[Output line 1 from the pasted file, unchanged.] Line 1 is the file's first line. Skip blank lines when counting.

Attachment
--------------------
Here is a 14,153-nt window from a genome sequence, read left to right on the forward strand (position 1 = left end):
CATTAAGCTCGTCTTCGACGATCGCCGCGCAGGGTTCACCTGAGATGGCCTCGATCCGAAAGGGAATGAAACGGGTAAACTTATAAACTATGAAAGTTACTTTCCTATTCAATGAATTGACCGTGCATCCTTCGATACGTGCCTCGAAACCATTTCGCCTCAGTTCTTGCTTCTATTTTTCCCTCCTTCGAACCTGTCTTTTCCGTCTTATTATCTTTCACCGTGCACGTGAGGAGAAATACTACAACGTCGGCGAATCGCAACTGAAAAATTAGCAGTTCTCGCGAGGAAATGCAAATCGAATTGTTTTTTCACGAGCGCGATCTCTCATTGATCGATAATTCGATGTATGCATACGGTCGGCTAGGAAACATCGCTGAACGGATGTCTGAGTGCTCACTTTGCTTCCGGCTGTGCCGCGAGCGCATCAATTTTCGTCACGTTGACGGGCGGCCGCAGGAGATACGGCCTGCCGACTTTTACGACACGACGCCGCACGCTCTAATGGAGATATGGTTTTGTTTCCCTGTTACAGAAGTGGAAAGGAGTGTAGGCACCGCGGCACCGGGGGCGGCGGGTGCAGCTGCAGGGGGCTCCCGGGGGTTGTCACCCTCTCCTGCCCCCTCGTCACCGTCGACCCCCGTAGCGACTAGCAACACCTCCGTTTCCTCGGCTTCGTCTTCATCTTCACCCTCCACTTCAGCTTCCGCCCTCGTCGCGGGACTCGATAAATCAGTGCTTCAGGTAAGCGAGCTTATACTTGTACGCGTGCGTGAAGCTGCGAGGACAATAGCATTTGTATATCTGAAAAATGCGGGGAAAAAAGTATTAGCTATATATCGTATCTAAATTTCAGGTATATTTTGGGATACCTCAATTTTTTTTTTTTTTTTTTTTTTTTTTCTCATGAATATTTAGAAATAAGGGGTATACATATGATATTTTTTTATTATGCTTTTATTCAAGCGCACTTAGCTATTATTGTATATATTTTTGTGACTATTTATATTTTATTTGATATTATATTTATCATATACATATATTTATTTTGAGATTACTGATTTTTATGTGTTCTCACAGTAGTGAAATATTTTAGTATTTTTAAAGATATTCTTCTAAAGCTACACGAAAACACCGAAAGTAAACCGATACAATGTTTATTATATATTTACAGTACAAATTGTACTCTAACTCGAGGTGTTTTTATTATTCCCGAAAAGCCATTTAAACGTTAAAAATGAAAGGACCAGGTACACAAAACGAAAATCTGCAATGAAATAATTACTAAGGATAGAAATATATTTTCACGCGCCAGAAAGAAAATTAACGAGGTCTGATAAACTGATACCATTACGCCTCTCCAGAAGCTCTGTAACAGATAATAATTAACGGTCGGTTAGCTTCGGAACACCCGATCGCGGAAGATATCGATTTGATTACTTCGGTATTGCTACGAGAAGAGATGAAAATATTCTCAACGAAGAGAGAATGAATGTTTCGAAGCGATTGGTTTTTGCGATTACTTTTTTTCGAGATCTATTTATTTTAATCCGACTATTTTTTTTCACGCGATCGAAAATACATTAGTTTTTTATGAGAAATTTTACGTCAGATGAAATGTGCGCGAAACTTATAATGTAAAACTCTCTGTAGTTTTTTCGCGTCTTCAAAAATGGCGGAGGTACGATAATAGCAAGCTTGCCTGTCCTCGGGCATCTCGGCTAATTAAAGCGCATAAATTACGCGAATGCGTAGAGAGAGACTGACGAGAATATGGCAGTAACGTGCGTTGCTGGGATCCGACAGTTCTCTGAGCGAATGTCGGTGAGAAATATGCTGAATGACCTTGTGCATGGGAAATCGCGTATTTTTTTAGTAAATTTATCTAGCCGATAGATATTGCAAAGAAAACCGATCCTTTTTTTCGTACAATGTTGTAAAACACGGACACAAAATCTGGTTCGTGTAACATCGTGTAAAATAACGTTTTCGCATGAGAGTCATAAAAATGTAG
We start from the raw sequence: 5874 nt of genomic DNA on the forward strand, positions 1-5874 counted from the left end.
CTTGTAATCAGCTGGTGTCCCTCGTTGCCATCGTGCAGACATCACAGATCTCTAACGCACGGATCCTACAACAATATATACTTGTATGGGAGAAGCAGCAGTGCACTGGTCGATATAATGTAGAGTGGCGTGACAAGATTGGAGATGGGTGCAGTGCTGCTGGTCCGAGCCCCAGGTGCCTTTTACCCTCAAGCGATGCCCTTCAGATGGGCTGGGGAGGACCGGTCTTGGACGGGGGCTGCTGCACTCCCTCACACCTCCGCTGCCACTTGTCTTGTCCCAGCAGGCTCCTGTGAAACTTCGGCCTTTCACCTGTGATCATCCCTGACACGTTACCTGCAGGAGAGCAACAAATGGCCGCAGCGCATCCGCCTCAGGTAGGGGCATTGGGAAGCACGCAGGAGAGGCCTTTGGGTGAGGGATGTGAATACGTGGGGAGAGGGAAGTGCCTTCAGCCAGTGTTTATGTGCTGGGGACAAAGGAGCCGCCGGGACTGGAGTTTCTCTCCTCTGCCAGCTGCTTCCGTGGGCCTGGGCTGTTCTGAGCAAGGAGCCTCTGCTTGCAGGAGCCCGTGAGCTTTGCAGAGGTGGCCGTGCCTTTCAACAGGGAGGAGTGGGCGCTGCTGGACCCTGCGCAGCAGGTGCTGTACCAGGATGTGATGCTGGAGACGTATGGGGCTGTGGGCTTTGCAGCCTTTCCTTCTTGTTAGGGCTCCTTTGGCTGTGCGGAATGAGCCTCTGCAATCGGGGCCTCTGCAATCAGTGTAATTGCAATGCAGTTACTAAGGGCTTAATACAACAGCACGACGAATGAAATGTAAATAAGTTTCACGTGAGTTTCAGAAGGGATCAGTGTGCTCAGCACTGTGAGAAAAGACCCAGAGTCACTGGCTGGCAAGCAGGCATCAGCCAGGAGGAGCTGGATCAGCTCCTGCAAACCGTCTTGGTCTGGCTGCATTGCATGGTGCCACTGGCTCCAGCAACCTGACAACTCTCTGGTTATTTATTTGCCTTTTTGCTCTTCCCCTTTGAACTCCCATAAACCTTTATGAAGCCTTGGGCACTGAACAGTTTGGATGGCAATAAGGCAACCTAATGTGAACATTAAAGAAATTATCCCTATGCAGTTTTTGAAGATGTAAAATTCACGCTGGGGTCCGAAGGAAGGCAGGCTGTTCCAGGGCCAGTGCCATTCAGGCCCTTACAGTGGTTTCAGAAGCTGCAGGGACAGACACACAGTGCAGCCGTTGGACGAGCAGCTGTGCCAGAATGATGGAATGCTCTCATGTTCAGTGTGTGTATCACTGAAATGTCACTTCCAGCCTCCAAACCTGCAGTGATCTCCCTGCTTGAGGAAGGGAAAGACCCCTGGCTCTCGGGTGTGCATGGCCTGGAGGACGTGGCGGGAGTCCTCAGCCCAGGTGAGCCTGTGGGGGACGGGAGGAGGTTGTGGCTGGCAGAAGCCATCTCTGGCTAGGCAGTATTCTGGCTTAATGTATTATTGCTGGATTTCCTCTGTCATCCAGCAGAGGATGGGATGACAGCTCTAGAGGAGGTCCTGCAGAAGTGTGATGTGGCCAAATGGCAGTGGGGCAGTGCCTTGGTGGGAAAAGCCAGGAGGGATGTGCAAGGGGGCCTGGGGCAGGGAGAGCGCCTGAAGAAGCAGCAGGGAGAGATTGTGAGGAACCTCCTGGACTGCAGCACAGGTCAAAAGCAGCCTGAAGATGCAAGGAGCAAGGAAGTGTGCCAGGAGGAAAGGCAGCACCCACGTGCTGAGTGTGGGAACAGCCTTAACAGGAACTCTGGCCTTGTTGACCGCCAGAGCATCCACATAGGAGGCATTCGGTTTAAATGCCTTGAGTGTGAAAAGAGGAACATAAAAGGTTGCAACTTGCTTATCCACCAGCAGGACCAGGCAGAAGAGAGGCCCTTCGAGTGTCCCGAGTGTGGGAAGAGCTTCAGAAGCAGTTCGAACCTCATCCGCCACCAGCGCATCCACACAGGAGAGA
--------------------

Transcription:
Here is a 14,153-nt window from a genome sequence, read left to right on the forward strand (position 1 = left end):